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059-0551 Hokkaido, Noboribetsu, Noboribetsu Onsencho 76, Japan – Great location - show map
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Located in Hokkaido’s famous Noboribetsu hot spring areas, Takimoto Inn is a 14-minute drive from JR Noboribetsu Station. Guests staying can soak in the hot spring bath.
Noboribetsu Jigokudani (Hell Valley) is just a 2-minute walk from the hotel while the popular Noboribetsu Bear Park is a 15-minute drive away. Guests can also make a 10-minute drive to the Date Jidaimura Village and enjoy a step back in time.
Takimoto Inn offers 24-hour access to the public hot spring bath at the Daiichi Takimotokan located across the road.
Guest rooms are simply furnished and come with a flat-screen TV, a fridge and a working desk. The private bathroom comes with free toiletries and a hairdryer.
This property is a ryokan, which is a type of traditional Japanese Inn. Learn more
- What's a ryokan?
- A ryokan is a traditional Japanese inn. They usually feature bathhouses, multicourse dinners, communal spaces where guests can relax, and rooms with woven-straw flooring and futon mats. Like hotels, a range of ryokans (from budget to luxury) is available. What originated centuries ago as a free rest house for long-distance travelers has evolved into a popular destination for relaxation surrounded by therapeutic mineral springs.
- What are the big differences between a ryokan and a hotel?
- Unlike a hotel, where the guest room is just a place to turn in for the night, a ryokan is more than just a place to sleep. In Japan, many travelers journey long distances to relax in a hot spring bath and feast on a traditional multicourse dinner – staying in a ryokan is an experience in and of itself. These ryokans typically have Japanese-style rooms with woven-straw floors and futon beds (no Western beds and carpeting). You should also remove your shoes at the entrance of the room, or before you enter it. Modern ryokans might serve buffet-style meals in a dining area, while more traditional ryokans tend to serve in-room dinners. Some ryokan rooms have a private bathroom, and others might just have a shared bathroom.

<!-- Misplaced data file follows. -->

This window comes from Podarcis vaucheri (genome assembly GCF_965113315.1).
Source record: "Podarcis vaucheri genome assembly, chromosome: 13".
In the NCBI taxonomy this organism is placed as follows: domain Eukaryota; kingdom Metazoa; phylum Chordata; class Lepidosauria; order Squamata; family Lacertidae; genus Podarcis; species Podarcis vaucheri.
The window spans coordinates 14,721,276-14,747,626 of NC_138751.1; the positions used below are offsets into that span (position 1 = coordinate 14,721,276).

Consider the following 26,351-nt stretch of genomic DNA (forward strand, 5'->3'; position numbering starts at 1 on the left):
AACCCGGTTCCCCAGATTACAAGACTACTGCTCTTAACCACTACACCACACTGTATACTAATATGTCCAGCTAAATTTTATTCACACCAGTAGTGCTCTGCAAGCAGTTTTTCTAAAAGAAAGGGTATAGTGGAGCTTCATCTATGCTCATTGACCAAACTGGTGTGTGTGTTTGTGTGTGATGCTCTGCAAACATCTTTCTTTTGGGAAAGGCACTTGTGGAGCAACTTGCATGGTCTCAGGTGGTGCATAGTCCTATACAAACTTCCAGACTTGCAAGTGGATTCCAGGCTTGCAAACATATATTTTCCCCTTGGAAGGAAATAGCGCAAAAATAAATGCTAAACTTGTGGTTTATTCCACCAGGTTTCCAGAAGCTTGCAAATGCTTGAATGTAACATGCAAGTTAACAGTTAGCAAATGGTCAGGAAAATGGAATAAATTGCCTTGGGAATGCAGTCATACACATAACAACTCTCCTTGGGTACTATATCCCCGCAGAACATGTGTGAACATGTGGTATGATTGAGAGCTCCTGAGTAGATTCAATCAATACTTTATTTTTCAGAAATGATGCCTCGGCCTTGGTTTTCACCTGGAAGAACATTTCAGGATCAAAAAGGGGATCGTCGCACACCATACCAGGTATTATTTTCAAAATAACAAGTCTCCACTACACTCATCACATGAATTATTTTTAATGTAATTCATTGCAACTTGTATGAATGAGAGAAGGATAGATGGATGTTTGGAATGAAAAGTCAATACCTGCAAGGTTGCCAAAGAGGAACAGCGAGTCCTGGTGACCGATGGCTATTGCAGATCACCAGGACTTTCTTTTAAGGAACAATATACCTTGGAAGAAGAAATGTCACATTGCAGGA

- What's a kaiseki meal?
- Kaiseki is the culinary highlight at a ryokan, embodying beautifully presented dishes that delight both the palate and the eyes. Every one of the 10 to 15 dishes that make up the multicourse Japanese dinner is prepared in a way that highlights the unique textures, colors, and flavors of featured seasonal ingredients and local specialties. Most commonly served at special restaurants and ryokans, a traditional kaiseki dinner usually consists of bite-size appetizers, fresh sashimi (raw fish, like sushi), soup, grilled fish or meat, a hot-pot dish, rice with miso soup, and a small dessert.
- What's a yukata?
- A yukata is a casual summer kimono or robe, typically made of light cotton. Many ryokans provide guests with yukata robes during their stay. In some areas, it's common to see guests strolling through the neighborhood in their yukatas. The loose-fitting garment is perfect for sleeping and relaxing in.
- How should I wear a yukata?
- First, put your arms through the sleeves like you would with a robe. Take the right side of the yukata and wrap it across your body. Then, take the left side and wrap it over the right, making sure that the robe is level at your ankles. Pinning the yukata closed on the right side, wrap the sash around your waist a couple of times and then tie a bow. Generally, the bow is tied around the waist for women, and the hips for men.